Once you’ve added up all your income and expenses, compare the two totals. If you find yourself spending more than you earn, you’ll need to make some adjustments. Look at your expenses closely and cut down on your discretionary spending.

Tips to help you stay on track

  • Stay disciplined: Make budgeting a part of your daily routine
  • Distinguish between expenses that are “wants” and expenses that are “needs”
  • Avoid using credit cards to pay for everyday expenses: It may seem as though you’re spending less, but your credit-card debt may continue to increase

Investment and insurance products are: not FDIC insured; not guaranteed; and, may be subject to investment risk, including possible loss of principal.

Six Small Ways to Save Big Money

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Instead of focusing a lot of effort on making many changes to your spending habits, these six areas of your financial life can yield big savings and earnings with just a few small tweaks.

  1. Insurance

Many insurance carriers offer a bundling discount if you purchase multiple insurance plans through them. If you have two cars, insure both with the same firm, and consider using that firm for your rental or home owners insurance too. Ask your broker for other discounts you might be eligible for. Another great way to save on auto insurance is to increase your deductible to lower your monthly premiums.

  1. Your home

If you’re currently looking for a new home, try to purchase one that costs less than what you think you can afford, and don’t forget to factor in association fees, taxes, homeowners insurance and other costs that come with owning a home. If you already own a home, consider refinancing to potentially save hundreds each month. Finally, making your home safer (by installing a smoke detector, for example) can decrease your home owners insurance premiums.

  1. Debt payment

If you can, pay off your credit card bills in full each month so you won’t ever have to pay interest. To prevent having to put large amounts of money on a credit card with a high interest rate, save up an emergency fund for unexpected expenses. If you’ve already charged a sizable debt, develop a debt repayment plan and work it into your budget so you can pay off your cards as soon as possible and pay less interest in the long run. If you’re in good standing, it’s worth it to contact your credit card company to request a lower interest rate.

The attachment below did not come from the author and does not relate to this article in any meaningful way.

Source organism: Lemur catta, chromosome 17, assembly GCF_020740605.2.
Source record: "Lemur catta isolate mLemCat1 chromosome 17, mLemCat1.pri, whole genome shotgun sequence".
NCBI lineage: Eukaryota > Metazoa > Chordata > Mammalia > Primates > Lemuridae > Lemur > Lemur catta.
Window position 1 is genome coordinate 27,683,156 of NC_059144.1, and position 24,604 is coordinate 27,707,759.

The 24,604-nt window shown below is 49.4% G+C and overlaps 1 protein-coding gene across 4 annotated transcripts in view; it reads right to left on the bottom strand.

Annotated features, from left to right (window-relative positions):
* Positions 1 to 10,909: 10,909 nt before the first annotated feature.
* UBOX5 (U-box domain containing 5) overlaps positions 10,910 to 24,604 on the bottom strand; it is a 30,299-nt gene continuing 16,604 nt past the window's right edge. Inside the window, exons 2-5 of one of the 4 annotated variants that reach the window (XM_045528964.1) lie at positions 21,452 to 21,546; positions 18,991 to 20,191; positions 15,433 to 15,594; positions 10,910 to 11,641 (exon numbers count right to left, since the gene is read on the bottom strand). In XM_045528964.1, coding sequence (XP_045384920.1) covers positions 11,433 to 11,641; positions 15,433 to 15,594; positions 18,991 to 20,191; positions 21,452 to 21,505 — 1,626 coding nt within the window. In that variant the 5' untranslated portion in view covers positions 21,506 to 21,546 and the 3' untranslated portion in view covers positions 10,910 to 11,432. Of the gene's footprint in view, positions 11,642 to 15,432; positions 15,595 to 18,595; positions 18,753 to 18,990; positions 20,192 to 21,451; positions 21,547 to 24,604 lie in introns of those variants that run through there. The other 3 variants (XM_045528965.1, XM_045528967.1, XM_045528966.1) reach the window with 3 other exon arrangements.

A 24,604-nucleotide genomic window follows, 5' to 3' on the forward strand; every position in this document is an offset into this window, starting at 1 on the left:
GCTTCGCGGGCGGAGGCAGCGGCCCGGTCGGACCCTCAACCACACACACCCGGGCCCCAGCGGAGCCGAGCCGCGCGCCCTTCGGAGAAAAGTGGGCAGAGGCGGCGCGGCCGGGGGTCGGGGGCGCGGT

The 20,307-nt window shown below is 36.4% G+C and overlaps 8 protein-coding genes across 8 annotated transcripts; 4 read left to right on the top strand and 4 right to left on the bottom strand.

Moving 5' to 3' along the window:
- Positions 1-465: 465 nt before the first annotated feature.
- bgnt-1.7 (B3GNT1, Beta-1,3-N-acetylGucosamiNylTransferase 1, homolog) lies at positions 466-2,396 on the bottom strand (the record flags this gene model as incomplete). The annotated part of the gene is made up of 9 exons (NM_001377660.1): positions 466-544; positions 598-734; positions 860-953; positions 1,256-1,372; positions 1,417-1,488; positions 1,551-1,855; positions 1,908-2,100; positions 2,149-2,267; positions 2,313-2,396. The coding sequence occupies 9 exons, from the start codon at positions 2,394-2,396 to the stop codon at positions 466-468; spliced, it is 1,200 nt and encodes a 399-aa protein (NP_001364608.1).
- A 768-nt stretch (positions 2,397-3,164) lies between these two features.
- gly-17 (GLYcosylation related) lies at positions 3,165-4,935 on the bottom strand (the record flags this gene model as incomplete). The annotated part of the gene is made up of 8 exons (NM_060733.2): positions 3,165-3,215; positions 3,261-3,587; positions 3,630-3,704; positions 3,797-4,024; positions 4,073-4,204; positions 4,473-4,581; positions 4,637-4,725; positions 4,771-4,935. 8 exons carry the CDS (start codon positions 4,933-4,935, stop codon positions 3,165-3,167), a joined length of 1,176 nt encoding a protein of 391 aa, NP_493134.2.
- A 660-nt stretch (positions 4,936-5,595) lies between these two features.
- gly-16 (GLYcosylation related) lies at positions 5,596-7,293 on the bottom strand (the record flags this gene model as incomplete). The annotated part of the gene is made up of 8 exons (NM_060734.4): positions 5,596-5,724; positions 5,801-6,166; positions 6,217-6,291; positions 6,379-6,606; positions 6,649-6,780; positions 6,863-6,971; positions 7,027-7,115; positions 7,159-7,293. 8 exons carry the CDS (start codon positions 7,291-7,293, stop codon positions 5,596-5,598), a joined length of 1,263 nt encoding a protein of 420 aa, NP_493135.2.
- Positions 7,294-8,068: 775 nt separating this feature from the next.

1. Spending plan

Think of your budget as a way to organize your spending, not necessarily limit it. You can automate your finances to make sure your savings and investing goals are always met and your bills are always paid on time. This will save you money by avoiding late fees and penalties. By having a budget, you’re less likely to waste money on purchases you’ll later regret.

  1. Taxes

Make sure you’re taking advantage of applicable deductions and credits. To lower your taxable income, contribute money to a 401(k), IRA or 529 plan. To minimize your capital gains tax, consider selling some of your investments at a loss—but make sure you’re not using taxes as your main motivation for selling. Another easy way to get a tax deduction is to make a charitable contribution. Finally, a Health Savings Account is a tax-free way to save money for health expenses. The money goes into the account tax-free and is exempt from taxes upon distribution.

  1. Investing

The best way to get a return on your investment is to start early. Open a retirement plan and begin contributing as soon as possible so your money can experience the “magic of compounding” that only happens over time. Keep in mind that frequent trading and investing small amounts over time may cost more in commission and fees. Research the fees associated with your investments to make more strategic decisions or consider switching to a lower cost plan.

Sometimes the smartest financial moves (such as investing or buying insurance) can quickly eat away at your budget. By making small changes in these six areas, you can save significant amounts of money without significant effort.

Investment and insurance products are: not Alpine Bank products; not FDIC insured; not guaranteed; and, may be subject to investment risk, including possible loss of principal.

Time Can Be a Strong Ally in Saving for Retirement

ABANK_16_Facebook_v4Father Time doesn’t always have a good reputation, particularly when it comes to birthdays. But when it comes to saving for retirement, time might be one of your strongest allies. Why? When time teams up with the growth potential of compounding, the results can be powerful.

Time and money can work together

The premise behind compounding is fairly simple. Your invested dollars may earn returns from those investments, then those returns may earn returns themselves–and so on. That’s compounding.

Compounding in action